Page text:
Designed as a mid-engined GT car, the Audi R8 has two versions. One is the Audi R8 race car, and the other is the one used for the road. Both are at par with performance, but the former has been known to compete against other racing cars in Le Mans. The car was designed by Audi’s private subsidiary Quattro GMBH. The car was designed using a Lamborghini Gallardo as its source of inspiration.
Lightweight and Modern
The reason why the Lamborghini Gallardo was used as inspiration is because of its efficient design that reduces the drag of the supercar when running. Instead of investing in carbon fiber, Audi decided to use the Aluminum monocoque. To add safety and strength to the construction of the car, engineers in Germany decided to use the space frame principle in making the Audi R8. In theory, this will allow the larger weight capacity even without the use of so many materials. Overall, this justified the choice of Audi to stick with aluminum instead of carbon fiber.
Product of Races
If you’ve seen Formula 1 races, you will notice how their technology will eventually be affecting future designs. The SLK and the SLR Mercedes Bens for instance applied a great number of things lifted from the F1 racing experience of Mercedes-McLaren. This was the same case for the Audi R8. The Audi R8 before it became your regular road car was actually a race car.
The Audi R8 road car that you see today is the product of numerous races. In fact, it was the one that replaced the Audi R8 race car.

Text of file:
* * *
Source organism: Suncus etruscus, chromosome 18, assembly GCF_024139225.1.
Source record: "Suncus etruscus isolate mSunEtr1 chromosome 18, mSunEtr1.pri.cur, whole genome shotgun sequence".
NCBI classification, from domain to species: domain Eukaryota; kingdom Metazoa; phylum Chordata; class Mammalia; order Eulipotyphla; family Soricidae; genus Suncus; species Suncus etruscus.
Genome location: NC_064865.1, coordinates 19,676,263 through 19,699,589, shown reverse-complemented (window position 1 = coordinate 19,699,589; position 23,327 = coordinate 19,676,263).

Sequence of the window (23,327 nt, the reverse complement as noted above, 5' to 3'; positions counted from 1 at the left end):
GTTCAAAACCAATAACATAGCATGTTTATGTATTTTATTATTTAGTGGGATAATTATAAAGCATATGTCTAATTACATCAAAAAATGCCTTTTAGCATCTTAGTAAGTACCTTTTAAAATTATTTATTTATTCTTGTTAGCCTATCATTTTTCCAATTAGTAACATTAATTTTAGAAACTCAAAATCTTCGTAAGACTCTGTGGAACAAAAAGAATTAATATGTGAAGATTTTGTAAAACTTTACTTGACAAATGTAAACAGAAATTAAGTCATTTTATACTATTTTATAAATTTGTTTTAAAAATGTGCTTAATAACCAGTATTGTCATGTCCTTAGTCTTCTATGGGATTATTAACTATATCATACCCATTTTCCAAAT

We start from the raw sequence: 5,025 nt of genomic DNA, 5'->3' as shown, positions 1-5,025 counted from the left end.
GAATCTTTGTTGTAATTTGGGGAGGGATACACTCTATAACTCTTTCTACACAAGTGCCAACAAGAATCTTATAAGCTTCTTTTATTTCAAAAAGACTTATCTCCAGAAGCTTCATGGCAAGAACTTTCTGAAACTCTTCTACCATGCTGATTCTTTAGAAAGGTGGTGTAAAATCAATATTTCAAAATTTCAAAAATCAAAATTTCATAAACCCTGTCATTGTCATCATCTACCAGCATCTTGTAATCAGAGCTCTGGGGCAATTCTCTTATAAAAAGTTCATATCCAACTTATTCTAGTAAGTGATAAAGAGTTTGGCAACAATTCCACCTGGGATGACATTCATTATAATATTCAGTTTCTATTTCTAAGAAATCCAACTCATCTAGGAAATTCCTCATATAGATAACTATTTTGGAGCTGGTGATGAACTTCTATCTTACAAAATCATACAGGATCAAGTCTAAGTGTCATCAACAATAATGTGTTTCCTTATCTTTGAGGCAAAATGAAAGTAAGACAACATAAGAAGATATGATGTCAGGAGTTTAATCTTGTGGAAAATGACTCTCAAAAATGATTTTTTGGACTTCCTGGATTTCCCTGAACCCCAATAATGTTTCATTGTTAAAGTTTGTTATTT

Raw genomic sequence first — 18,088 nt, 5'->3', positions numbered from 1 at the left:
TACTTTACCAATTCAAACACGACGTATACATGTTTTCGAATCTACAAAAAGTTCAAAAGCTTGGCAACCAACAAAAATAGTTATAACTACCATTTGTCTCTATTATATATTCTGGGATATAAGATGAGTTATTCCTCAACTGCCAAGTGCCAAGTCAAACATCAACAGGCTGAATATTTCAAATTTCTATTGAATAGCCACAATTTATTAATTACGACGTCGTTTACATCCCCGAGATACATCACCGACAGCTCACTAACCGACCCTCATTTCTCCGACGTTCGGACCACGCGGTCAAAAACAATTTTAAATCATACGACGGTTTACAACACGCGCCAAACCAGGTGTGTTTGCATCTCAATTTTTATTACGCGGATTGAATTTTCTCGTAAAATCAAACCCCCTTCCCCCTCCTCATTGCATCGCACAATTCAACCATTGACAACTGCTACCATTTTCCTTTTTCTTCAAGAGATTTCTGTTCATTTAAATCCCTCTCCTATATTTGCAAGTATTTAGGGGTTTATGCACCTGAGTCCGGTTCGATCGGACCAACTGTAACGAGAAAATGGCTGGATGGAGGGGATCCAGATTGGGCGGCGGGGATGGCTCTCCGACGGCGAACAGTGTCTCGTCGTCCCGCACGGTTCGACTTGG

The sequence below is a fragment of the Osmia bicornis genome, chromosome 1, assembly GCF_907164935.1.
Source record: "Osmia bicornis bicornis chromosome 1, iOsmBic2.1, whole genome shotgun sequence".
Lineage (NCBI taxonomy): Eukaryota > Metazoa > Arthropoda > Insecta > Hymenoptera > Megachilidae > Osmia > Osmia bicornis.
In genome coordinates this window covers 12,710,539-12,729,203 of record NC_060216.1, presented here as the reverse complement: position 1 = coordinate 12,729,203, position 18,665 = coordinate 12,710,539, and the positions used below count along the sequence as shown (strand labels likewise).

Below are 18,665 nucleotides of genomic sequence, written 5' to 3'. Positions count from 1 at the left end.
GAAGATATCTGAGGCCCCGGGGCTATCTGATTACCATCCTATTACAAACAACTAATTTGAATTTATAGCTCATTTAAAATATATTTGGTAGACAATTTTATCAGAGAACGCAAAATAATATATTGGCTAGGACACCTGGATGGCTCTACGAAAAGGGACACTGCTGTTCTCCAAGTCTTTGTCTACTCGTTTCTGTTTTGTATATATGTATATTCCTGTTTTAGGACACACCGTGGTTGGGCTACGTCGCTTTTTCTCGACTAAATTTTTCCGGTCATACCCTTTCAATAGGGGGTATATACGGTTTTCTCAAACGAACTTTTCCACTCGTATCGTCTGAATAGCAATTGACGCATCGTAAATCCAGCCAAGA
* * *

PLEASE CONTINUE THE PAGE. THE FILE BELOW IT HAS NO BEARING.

The race car version of the R8 appeared in 2003, in different motor shows including Geneva and Frankfurt. Once the Audi R8 road car was unveiled, some of the best drivers even mentioned that the new car has some of the best controls. This was the words of Jacky Ickx.
The design of the Audi R8 was initially equipped with a powerful V8 engine. In terms of transmission, the Lamborghini six-speed manual gear box was part of the option for owners.
They can either go with the Lamborghini six-speed transmission or opt to have the semi-automatic variant. For the semi-automatic transmission though, it was only present during the early stages of Audi R8 production.
In 2009, the Audi R8 design transformed into an electric car coupe equipped with a smaller body. In that same year, the prototype version of the Audi R8 e-Tron concept car made a nostalgic impression as it was close to the design of the original petrol-powered Audi R8.
And lastly, the present Audi R8 GT is running in limited production. In fact, the price tag for the vehicle is around $180,000 in 2010 and even spiked up two years later to $196,800.
Following a car’s success in races, it comes next that there are potential variations that will apply in the road car versions. It is a good idea for the company to have made the Audi R8 suited for the road. This made non-race car drivers experience first hand the power behind the success of Audi in many racing circuits.